Carbondale’s Martha Rabe sends newborns home from Valley View in style

Martha Rabe puts a new set of hand knitted baby hats into bags which she will deliver to the birthing center at Valley View Hospital.
Chelsea Self / Glenwood Springs Post Independent

Thanks to Carbondale resident Martha Rabe, newborns at Valley View Hospital rarely go home empty headed. Since 2012, Rabe has knitted more than 2,500 pink and blue colored beanies for the hospital’s newborns.

“When there’s a newborn baby’s picture up at Valley View, he or she usually has one of my hats on,” she said. “The only trouble is keeping up with the demand.”

Valley View Family Birthplace Director Michele Zywiec said the hospital gets around 60 to 70 births each month, for an average of around 700 a year. Rabe knits at least one hat each day.

It usually takes her about three hours to knit a beanie, each one with its own unique design.

“I’m not as fast as I used to be,” Rabe admitted. “You need to knit the hat in such a way that there are no seams on it. Newborn heads don’t like those seams — you want it nice and smooth all the way around.”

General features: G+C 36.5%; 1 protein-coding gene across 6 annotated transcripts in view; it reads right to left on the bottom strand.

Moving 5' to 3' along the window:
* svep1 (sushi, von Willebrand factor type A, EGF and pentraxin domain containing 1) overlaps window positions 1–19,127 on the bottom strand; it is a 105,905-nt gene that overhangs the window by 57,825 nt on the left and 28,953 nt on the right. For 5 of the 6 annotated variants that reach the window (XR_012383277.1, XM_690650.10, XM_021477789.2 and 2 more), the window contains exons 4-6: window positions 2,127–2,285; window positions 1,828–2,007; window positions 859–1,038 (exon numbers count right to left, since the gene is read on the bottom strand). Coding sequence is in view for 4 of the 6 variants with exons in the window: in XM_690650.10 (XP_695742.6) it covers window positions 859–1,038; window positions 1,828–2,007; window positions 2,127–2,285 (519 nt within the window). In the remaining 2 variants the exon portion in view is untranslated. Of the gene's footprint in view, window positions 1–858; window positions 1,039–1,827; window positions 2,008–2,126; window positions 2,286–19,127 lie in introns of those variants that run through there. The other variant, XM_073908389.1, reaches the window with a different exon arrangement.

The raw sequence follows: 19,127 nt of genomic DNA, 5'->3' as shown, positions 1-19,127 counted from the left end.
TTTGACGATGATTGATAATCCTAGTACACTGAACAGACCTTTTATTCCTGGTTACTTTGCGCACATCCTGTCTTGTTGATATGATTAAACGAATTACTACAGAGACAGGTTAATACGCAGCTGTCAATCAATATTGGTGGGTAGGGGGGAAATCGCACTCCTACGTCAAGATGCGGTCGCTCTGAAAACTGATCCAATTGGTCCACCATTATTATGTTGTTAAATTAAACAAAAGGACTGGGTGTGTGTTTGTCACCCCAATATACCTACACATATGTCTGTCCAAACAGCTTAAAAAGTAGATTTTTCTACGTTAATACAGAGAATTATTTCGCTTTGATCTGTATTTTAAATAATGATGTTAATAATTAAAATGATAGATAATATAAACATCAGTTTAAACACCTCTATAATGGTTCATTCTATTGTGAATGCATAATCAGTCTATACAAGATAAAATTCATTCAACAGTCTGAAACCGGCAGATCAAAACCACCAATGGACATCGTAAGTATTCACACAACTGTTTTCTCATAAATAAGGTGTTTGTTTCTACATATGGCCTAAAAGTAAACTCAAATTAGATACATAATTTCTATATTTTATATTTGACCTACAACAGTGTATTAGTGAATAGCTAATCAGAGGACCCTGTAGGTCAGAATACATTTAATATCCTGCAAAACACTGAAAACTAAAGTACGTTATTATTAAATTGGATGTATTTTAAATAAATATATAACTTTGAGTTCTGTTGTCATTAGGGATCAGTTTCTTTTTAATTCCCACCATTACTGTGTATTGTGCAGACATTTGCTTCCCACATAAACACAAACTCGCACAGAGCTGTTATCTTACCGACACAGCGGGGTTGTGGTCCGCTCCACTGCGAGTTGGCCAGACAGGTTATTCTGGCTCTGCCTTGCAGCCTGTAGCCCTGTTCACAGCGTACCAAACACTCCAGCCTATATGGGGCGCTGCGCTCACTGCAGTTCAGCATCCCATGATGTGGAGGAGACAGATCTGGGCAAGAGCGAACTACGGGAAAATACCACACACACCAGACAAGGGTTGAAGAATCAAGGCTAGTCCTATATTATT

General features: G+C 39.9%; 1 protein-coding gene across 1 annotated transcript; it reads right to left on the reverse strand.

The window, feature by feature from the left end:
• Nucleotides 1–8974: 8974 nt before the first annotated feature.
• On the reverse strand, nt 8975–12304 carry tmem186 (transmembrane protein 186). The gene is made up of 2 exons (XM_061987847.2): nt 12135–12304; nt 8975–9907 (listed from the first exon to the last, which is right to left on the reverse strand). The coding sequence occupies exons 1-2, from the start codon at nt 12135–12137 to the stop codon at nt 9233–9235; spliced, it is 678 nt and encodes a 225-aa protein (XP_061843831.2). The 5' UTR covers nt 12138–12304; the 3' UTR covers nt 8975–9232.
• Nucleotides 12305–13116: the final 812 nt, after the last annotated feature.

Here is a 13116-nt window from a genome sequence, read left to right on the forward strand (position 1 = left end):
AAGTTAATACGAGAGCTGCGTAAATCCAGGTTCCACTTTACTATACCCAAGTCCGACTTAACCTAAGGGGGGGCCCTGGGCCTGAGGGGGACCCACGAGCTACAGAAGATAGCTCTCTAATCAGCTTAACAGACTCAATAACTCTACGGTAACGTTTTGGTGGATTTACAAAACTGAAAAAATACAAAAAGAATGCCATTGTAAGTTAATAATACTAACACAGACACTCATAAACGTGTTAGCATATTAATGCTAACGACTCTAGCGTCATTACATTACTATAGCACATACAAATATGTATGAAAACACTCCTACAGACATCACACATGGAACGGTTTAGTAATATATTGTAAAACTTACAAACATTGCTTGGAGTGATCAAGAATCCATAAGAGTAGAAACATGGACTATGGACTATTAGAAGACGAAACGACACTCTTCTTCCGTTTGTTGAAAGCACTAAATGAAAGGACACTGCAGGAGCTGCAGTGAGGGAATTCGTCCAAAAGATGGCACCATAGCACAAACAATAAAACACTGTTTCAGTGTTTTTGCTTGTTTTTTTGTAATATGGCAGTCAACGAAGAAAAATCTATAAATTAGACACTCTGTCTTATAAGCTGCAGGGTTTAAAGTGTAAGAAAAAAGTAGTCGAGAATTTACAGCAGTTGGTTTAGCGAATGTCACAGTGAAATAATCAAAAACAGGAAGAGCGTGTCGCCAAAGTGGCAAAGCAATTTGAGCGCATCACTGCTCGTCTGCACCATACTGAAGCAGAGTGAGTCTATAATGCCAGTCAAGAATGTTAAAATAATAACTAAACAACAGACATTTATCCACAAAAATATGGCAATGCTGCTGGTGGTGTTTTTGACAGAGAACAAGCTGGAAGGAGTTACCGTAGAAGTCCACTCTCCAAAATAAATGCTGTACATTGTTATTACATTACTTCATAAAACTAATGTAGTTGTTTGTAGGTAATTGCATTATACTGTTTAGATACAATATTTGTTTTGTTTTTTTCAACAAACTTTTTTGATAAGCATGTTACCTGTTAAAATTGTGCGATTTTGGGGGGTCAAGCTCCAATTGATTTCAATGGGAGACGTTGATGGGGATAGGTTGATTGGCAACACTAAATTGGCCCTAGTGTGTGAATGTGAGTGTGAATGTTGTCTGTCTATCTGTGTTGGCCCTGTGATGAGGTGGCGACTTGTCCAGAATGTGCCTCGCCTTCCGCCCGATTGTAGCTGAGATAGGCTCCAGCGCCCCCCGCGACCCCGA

After moving to the Roaring Fork Valley in 2012 from Colorado Springs, Rabe has kept busy with a variety of volunteer efforts.

Every Tuesday, she leads the Threads of Love knitting group. Each month, she turns in around three dozen beanies to the hospital herself.

Expecting mothers and new parents will often go over to the group in the hospital just to say thanks.

She once had a pregnant mother seek her out to ensure she would have a beanie for her newborn to match her two other children. She’s sent beanies to England, Canada, Singapore and all over the country.

“Whenever someone tells me they are going to have a baby, I knit them a hat,” Rabe said.

Rabe already has two bags full of recently knitted hats that she will soon turn into the hospital.

“It’s been a busy January,” Zywiec said. “The patients are extremely grateful.”

The Threads of Love group meets every Tuesday at 2 p.m. at the Valley View Café. Newcomers are welcome to attend and all supplies are provided.

“We’re happy to help people learn how to knit,” Rabe said.

In addition to knitting beanies for newborns, the group also makes prayer shawls for patients of the Calaway-Young Cancer Center.